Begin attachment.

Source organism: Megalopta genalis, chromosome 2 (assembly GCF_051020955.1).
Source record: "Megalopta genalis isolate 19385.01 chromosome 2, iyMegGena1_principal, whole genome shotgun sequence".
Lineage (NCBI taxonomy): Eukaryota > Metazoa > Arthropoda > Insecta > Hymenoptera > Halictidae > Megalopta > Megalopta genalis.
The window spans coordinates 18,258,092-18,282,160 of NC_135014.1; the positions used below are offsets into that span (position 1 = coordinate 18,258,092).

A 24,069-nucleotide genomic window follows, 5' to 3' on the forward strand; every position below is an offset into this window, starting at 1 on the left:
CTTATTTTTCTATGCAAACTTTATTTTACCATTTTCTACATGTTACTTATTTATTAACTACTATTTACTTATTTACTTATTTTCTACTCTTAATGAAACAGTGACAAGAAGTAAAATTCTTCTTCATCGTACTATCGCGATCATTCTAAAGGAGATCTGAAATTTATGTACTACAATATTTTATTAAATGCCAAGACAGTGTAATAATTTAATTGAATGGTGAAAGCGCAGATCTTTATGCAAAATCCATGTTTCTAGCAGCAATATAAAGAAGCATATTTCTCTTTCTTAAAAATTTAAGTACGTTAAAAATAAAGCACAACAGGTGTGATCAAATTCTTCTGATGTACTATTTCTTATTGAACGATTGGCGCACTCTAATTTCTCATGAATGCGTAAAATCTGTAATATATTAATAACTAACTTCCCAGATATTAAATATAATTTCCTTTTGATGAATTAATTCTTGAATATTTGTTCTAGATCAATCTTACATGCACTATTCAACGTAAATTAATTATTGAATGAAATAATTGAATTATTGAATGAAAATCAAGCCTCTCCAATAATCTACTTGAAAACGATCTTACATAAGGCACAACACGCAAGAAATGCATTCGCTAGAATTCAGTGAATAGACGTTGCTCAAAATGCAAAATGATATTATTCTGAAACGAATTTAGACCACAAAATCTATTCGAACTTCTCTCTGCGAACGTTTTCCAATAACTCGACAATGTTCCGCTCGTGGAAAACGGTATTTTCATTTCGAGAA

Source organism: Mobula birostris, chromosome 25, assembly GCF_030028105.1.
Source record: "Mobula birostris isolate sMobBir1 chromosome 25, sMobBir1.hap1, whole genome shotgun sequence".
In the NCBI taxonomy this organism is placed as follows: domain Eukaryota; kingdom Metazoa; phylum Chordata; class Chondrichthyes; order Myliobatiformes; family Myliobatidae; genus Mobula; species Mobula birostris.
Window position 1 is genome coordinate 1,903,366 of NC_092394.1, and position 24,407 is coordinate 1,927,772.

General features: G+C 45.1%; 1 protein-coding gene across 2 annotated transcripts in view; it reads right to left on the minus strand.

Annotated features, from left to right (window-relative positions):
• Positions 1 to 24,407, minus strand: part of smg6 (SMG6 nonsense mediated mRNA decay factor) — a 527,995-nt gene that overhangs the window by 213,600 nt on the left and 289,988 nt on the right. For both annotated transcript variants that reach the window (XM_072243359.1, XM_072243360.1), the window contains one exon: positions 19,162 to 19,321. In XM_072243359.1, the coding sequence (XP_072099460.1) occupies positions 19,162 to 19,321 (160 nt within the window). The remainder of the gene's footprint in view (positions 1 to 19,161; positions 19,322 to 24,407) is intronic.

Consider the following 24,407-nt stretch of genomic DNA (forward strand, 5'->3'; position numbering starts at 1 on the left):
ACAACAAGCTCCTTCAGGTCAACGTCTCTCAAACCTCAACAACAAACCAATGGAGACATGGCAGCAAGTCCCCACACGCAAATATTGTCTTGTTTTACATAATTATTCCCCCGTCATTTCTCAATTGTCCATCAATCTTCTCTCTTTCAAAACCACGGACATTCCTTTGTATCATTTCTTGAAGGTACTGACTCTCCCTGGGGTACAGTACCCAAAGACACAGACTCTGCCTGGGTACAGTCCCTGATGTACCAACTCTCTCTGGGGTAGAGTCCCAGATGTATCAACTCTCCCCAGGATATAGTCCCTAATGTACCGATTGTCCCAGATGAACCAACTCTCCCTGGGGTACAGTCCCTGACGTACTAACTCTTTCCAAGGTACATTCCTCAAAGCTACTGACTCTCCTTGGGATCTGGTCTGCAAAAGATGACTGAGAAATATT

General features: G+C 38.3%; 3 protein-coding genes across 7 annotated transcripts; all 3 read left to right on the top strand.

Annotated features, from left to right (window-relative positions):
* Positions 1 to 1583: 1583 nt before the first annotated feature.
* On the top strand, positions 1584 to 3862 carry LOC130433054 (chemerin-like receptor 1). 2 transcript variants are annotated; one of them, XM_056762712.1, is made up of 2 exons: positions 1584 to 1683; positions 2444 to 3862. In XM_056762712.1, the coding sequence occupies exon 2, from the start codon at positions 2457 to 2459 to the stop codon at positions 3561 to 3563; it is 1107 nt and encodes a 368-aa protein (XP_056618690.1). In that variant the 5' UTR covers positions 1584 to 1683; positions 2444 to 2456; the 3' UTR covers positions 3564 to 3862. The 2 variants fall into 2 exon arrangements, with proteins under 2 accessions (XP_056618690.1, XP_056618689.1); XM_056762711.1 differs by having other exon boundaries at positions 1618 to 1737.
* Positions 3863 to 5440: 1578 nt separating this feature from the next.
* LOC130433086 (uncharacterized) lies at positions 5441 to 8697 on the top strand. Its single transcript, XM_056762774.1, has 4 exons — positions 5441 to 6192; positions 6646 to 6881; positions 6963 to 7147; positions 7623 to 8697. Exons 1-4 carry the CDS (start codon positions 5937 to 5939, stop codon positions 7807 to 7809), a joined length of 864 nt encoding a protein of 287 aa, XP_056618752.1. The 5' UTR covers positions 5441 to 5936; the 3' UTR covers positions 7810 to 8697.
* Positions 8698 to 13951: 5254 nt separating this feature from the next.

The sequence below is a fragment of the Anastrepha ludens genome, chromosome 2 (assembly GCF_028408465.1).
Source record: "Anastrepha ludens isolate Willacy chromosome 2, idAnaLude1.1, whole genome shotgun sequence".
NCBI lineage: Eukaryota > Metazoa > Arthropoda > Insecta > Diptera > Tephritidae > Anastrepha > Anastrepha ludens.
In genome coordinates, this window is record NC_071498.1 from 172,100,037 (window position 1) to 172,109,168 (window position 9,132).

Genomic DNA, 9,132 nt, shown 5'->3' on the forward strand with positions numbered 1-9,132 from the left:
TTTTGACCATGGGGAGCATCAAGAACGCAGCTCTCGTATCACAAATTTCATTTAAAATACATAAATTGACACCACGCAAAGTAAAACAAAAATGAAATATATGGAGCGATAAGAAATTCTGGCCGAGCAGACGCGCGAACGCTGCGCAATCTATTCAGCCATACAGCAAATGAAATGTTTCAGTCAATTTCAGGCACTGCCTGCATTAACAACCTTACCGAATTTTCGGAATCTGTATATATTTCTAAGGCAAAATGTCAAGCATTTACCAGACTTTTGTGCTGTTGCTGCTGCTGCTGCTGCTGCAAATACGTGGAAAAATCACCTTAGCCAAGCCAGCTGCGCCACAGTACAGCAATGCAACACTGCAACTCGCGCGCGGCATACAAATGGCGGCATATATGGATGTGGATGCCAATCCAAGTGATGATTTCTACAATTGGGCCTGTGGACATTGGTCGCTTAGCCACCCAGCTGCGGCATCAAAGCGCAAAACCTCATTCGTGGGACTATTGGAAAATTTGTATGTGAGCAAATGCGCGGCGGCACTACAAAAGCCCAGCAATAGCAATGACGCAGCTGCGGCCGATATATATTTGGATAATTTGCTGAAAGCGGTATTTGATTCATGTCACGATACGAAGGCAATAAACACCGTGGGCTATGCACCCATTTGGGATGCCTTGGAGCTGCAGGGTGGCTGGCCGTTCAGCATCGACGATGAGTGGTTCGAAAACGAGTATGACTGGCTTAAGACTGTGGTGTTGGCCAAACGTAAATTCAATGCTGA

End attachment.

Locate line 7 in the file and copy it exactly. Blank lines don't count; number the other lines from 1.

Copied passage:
Source organism: Mobula birostris, chromosome 25, assembly GCF_030028105.1.